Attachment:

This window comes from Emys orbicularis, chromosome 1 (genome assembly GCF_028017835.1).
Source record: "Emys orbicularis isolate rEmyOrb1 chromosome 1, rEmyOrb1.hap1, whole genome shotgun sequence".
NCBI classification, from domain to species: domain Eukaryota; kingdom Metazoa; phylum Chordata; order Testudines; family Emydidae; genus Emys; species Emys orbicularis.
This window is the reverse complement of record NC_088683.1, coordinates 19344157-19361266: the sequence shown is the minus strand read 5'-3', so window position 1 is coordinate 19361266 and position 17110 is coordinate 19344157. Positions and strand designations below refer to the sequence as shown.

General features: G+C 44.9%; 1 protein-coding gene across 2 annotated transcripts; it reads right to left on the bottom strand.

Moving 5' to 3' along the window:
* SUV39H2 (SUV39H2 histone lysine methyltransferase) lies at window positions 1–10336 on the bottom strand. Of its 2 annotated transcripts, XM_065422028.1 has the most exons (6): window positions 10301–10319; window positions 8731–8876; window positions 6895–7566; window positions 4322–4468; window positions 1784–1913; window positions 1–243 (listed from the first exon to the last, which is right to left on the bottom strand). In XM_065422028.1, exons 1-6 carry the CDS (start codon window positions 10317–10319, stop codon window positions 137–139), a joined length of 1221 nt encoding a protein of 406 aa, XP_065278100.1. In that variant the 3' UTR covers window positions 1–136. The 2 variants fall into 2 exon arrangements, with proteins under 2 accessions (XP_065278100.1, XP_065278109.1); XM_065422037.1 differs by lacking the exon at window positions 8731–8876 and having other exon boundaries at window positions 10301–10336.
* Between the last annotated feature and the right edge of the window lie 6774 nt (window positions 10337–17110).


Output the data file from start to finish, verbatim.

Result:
This window comes from Emys orbicularis, chromosome 1 (genome assembly GCF_028017835.1).
Source record: "Emys orbicularis isolate rEmyOrb1 chromosome 1, rEmyOrb1.hap1, whole genome shotgun sequence".
NCBI classification, from domain to species: domain Eukaryota; kingdom Metazoa; phylum Chordata; order Testudines; family Emydidae; genus Emys; species Emys orbicularis.
This window is the reverse complement of record NC_088683.1, coordinates 19344157-19361266: the sequence shown is the minus strand read 5'-3', so window position 1 is coordinate 19361266 and position 17110 is coordinate 19344157. Positions and strand designations below refer to the sequence as shown.

General features: G+C 44.9%; 1 protein-coding gene across 2 annotated transcripts; it reads right to left on the bottom strand.

Moving 5' to 3' along the window:
* SUV39H2 (SUV39H2 histone lysine methyltransferase) lies at window positions 1–10336 on the bottom strand. Of its 2 annotated transcripts, XM_065422028.1 has the most exons (6): window positions 10301–10319; window positions 8731–8876; window positions 6895–7566; window positions 4322–4468; window positions 1784–1913; window positions 1–243 (listed from the first exon to the last, which is right to left on the bottom strand). In XM_065422028.1, exons 1-6 carry the CDS (start codon window positions 10317–10319, stop codon window positions 137–139), a joined length of 1221 nt encoding a protein of 406 aa, XP_065278100.1. In that variant the 3' UTR covers window positions 1–136. The 2 variants fall into 2 exon arrangements, with proteins under 2 accessions (XP_065278100.1, XP_065278109.1); XM_065422037.1 differs by lacking the exon at window positions 8731–8876 and having other exon boundaries at window positions 10301–10336.
* Between the last annotated feature and the right edge of the window lie 6774 nt (window positions 10337–17110).